They were chanting "Justin, Justin" and "U-S-A, U-S-A" amid the bedlam of the champagne-soaked 18th green at The Country Club late this afternoon after Justin Leonard's stunning 45-foot birdie putt on the previous hole capped the greatest and perhaps most improbable comeback in Ryder Cup history.
Leonard's crucial stroke of brilliance on the 17th green, followed by a close miss from 30 feet by his European opponent, Jose Maria Olazabal of Spain, erased two days of frustration for the U.S. team. By just a single point, 14 1/2-13 1/2, the squad won back from Europe the Cup it lost in 1995.
After two days of match play pitting pairs of U.S. and European golfers, the Americans entered today's 12 singles matches trailing by four points and knowing that no team in the previous 32 biennial Ryder Cup competitions going back to 1927 had come back from more than a two-point deficit.
In Ryder Cup play, a victory is worth one point and a tie is worth half a point. The Americans needed 8 1/2 points to pull off one of golf's most amazing comebacks, and that's exactly what they put on the board this memorable afternoon.
"We kept telling each other we thought we could do it, we thought we could do it," American Davis Love III said. "But until it happens, you're just talking. It's a miracle, that's what it was. It's the best day of golf ever."
For Leonard, it was a day of consummate vindication. Two years ago in this competition at Valderrama Golf Club in Spain, he was unable to win any of his four matches, recording two ties.
And his play this week was less than inspired, with a loss and two ties going in to today's singles.
NBC's Johnny Miller had even criticized U.S. captain Ben Crenshaw on national TV for substituting Leonard into Saturday afternoon's best-ball matches ahead of Jeff Maggert.
Miller said he thought the team would have been better served if Leonard had gone home to Texas and watched on television.
Those words seemed prophetic when Leonard found himself four holes down with seven to play against Olazabal, a two-time Masters champion.
That sort of deficit in match-play format usually is virtually impossible to make up. But Leonard has been behind before. Three of his four professional victories, including one at the 1997 British Open, came from final-round comebacks when he trailed by five shots at the start of play.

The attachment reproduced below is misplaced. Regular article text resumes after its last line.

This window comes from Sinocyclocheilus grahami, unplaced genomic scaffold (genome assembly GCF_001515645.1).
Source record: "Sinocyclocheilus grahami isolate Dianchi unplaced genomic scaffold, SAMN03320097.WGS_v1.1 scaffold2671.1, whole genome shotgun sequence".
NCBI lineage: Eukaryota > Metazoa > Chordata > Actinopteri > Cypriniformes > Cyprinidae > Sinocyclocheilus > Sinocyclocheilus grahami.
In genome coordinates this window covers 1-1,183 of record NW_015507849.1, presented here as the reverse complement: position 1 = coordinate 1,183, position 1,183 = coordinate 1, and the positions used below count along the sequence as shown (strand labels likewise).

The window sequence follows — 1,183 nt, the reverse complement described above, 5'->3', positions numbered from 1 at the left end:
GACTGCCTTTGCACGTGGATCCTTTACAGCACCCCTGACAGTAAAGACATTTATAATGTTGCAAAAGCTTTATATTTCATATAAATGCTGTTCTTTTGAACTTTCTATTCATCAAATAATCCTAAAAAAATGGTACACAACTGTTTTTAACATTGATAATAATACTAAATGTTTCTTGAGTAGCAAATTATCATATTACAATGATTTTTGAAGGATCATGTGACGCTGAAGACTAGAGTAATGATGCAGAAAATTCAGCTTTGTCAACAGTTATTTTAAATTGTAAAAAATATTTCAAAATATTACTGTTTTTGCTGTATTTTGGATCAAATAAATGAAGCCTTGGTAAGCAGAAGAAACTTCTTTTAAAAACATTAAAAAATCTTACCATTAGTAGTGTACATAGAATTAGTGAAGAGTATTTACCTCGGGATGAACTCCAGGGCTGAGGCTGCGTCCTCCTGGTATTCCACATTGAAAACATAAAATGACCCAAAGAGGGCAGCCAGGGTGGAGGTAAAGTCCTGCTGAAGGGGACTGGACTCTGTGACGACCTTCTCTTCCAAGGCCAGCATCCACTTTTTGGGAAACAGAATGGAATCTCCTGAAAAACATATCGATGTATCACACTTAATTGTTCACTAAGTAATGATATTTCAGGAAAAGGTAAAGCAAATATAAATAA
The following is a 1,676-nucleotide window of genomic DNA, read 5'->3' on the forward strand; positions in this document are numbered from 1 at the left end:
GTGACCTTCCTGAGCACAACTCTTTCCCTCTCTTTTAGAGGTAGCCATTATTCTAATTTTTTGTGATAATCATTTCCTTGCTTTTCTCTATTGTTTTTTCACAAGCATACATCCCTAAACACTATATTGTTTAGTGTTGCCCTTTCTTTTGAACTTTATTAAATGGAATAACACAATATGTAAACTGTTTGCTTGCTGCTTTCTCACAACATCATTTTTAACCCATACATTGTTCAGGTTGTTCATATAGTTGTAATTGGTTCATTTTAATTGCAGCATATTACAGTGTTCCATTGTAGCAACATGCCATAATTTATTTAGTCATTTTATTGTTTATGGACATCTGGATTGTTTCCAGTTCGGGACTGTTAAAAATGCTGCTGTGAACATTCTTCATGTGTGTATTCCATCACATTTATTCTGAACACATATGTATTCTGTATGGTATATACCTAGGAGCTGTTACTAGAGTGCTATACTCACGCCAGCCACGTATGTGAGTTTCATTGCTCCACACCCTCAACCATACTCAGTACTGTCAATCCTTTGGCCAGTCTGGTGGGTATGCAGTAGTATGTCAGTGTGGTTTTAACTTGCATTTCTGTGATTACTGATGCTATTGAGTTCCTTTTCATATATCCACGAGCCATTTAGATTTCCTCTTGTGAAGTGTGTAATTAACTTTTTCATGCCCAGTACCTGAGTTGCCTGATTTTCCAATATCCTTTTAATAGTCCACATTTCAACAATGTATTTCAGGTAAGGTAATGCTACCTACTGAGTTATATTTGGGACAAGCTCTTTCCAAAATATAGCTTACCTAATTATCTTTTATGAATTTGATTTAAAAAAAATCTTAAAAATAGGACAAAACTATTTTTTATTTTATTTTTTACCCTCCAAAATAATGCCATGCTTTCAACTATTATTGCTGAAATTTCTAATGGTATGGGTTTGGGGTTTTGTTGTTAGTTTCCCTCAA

Leonard gritted his teeth, and quickly found his putting stroke. He bombed in a 35-footer for a birdie at the 15th to get the match even, then finished it all off at 17.
The best Olazabal could do playing the 18th was win the hole and tie the match. He did exactly that, but the tie was good for the half-point that put the Americans on top, and Leonard in a dazed state of euphoria.
"I'd like to say it's probably a good thing I didn't go home," he said, referring to Miller's comments. "You're going to hear me say that a lot more times today, too."
The victory also touched off one of the wildest scenes ever witnessed at this staid old club, which was founded in 1882. The Country Club also was the site of one of American golf's greatest upsets -- the 1913 U.S. Open triumph by 20-year-old former club caddie Francis Ouimet, who beat the world's best on his home course and helped touch off a surge of American interest in the game.
Interestingly, Leonard's putt came on the same green where Ouimet made a 20-footer to get himself into a playoff. He won the tournament by making a 20-footer at the same hole.
"It was spooky," Crenshaw said.
After Leonard holed out his own historic putt, Crenshaw dropped to his hands and knees and kissed the 17th green. The U.S. players and their wives hugged and kissed, and leaped around the green.
Olazabal still had a chance to tie the hole, and he was extremely critical of the celebration.
"If you saw it on TV, that kind of behavior is not the one anyone expects," Olazabal said. "It was very sad to see. . . .
"I understand there was a lot of emotion, but at some time you have to have your feet on the ground and realize what the situation is. . . . Just show respect for the opponent."
The victory could not be called an upset because the U.S. team was loaded with superstars -- 10 of the world's top 16 players -- and the Europeans entered the competition a heavy underdog.
But the Europeans, with seven first-time Cup players, had 10 points after the first two days of doubles competition. They needed to win only four head-to-head matches today to take the Cup back home on the Concorde tonight.
Instead, they could manage only three victories and a tie against a U.S. team that won the first six matches to start the comeback. It then got a seventh point when Steve Pate edged Miguel Angel Jimenez of Spain and an eighth when Jim Furyk easily handled 19-year-old Spanish sensation Sergio Garcia.
Padraig Harrington of Ireland beat Mark O'Meara on the final hole to give Europe its only point of the first nine pairings.
That left the United States up 14-11 with three matches still on the golf course, two of them -- Colin Montgomerie-Payne Stewart and Leonard-Olazabal -- extremely close. The Americans needed just a half-point from either to complete their remarkable resurgence, and Leonard took care of that shortly before 4 p.m.
"I'm stunned," Crenshaw said. "I don't believe I'm in this place and time. I've never seen such indomitable spirit. It's fate."